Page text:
Bronchopneumonia

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BRONCHOPNEUMONIA

Bronchopneumonia or bronchial pneumonia or Bronchogenic pneumonia is a type of pneumonia that is characterized by an inflammation of the lung generally associated with, and following a bout with bronchitis. This inflammation starts in the small bronchial tubes the bronchioles, and irregularly spreads to the peribronchiolar alveoli and alveolar ducts with a diameter of about 3 to 4 inches. The result is that the inflammatory changes lead to the localized inflammatory consolidation in bronchioles and their surrounding alveoli of the lungs. Bronchopneumonia is more common in elderly people, and in association with other viral respiratory illnesses (bronchitis), and as a complication of those who have asthma. Pneumonia, including bronchopneumonia is a fairly common illness and it affects millions of people annually in the United States. Bronchopneumonia can be a serious threat to our health. The severity of the illness will depend on the type of bacteria or infection causing the illness, as well as the overall health of the person who has bronchopneumonia.

Anatomy

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Figure 1: anatomy of the lung

The lungs are paired, cone-shaped organs which take up most of the space in our chest, along with the heart. Their role is to take oxygen into the body, which we need for our cells to live and function properly, and to help us get rid of carbon dioxide, which is a waste product. We each have two lungs, a left lung and a right lung. These are divided up into 'lobes’ or big sections of tissue separated by 'fissures' or dividers. The right lung has three lobes but the left lung has only two, because the heart takes up some of the space in the left side of our chest. The lungs can also be divided up into even smaller portions, called 'bronchopulmonary segments’. These are pyramidal shaped areas which are also separated from each other by membranes. There are about 10 of them in each lung. Each segment receives its own blood supply and air supply. Air enters your lungs through a system of pipes called the bronchi. These pipes start from the bottom of the trachea as the left and right bronchi and branch many times throughout the lungs, until they eventually form little thin-walled air sacs or bubbles, known as the alveoli. The alveoli are where the important work of gas exchange takes place between the air and your blood. Covering each alveolus is a whole network of little blood called capillaries, which are very small branches of the pulmonary arteries.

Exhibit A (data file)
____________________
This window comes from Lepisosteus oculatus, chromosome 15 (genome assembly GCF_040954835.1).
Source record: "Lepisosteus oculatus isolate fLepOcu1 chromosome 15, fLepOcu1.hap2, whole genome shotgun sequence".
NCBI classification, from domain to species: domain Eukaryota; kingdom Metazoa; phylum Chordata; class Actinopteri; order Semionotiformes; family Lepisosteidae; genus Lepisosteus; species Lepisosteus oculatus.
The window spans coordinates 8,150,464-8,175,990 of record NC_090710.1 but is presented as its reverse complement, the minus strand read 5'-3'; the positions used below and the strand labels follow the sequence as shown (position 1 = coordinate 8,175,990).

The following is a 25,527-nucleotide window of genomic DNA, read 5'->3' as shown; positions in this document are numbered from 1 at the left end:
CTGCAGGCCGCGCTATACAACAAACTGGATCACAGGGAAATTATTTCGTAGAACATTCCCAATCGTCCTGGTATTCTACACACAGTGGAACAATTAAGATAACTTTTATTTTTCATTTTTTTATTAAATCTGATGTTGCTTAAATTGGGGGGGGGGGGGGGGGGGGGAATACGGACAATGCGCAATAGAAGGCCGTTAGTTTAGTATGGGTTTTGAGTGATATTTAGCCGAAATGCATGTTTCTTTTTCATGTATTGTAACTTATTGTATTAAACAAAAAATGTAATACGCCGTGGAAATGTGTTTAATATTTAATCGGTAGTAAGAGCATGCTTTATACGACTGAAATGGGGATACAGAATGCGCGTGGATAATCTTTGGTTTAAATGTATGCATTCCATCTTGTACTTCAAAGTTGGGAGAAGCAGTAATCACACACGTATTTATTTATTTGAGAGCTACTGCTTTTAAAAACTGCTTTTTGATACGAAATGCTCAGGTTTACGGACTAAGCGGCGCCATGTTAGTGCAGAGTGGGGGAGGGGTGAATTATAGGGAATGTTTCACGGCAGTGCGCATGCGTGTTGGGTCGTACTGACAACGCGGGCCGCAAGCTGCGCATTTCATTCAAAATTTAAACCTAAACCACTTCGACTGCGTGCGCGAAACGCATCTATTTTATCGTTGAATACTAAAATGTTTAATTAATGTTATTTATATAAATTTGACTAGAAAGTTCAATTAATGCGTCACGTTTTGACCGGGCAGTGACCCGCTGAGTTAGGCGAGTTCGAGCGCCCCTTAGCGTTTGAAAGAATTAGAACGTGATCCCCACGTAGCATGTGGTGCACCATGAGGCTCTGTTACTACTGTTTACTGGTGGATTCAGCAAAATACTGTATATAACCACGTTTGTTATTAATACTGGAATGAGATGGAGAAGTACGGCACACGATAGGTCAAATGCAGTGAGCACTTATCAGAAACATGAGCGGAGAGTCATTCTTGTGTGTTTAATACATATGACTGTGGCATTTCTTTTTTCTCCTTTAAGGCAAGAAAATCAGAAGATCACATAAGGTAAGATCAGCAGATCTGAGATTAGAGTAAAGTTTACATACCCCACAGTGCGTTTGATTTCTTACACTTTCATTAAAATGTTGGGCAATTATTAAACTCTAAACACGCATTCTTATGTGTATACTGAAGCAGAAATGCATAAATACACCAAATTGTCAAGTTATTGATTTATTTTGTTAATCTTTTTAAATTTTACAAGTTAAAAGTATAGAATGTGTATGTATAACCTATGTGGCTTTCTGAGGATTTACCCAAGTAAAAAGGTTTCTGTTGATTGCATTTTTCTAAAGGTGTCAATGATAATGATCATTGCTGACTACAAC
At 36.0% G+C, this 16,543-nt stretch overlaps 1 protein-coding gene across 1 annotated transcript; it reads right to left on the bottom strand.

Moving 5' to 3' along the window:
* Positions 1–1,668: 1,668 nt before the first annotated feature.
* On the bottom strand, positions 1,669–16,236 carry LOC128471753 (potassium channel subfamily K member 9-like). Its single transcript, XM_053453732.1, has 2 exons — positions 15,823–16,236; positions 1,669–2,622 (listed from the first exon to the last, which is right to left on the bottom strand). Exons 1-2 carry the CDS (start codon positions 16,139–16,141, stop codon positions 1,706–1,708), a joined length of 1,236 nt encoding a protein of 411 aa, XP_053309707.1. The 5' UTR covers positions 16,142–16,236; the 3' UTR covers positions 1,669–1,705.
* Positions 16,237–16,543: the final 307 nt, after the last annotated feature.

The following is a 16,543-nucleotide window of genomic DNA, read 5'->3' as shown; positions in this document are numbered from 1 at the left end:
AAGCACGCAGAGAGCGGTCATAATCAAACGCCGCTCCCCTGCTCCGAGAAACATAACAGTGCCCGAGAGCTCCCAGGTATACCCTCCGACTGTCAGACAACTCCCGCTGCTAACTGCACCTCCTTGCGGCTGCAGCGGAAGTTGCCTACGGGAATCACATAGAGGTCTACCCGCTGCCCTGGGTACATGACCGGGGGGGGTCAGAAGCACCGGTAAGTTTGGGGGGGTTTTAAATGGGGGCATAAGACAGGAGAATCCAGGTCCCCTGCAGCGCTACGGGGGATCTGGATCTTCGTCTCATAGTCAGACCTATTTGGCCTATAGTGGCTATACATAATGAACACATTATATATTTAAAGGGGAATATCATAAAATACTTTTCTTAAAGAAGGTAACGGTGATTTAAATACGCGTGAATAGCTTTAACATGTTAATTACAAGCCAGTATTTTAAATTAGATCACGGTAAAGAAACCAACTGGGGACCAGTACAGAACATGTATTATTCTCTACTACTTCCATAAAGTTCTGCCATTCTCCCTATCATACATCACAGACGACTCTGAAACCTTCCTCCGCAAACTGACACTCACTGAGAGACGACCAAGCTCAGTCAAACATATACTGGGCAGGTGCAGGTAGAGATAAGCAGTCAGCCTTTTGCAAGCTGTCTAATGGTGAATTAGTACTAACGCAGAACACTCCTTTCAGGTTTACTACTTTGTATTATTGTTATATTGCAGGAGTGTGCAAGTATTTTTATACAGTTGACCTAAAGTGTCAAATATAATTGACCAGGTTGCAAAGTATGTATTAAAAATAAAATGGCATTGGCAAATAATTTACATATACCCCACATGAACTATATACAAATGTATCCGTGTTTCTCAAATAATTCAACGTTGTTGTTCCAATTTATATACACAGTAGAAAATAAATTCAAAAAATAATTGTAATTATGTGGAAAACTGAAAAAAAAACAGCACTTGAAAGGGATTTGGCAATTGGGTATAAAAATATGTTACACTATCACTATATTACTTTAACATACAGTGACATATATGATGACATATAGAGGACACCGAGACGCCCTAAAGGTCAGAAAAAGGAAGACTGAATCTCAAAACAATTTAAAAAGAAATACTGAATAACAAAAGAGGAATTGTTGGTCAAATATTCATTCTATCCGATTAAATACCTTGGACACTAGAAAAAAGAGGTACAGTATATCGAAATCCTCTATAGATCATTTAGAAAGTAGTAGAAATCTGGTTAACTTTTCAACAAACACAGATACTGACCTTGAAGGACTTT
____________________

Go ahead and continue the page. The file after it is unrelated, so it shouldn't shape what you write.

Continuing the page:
[pic]
Figure 2: bronchioles in the lung

 
It is important that the air in the alveoli and the blood in the capillaries are very close together, so that oxygen and carbon dioxide can move or diffuse between them. So, when you breathe in, air comes down the trachea and through the bronchi into the alveoli. This fresh air has lots of oxygen in it, and some of this oxygen will travel across the walls of the alveoli into your bloodstream. Travelling in the opposite direction is carbon dioxide, which crosses from the blood in the capillaries into the air in the alveoli and is then breathed out. In this way, you bring in to your body the oxygen that you need to live, and get rid of the waste product carbon dioxide Case report

This is a case of 23 years old man. This patient is admitted at hospital on February 7. Prior to admission, the patient state that the onset of illness was occur 3 weeks before he was admitted and he said that he experience difficulty of breathing and associated with chest pain and back pain. Patient said when he experiences those symptoms he stop working and rest for a while because he thinks that those symptoms can relieve by a vacation.

Pathophysiology

Pneumonia can be transmitted when airborne microbes from an infected...
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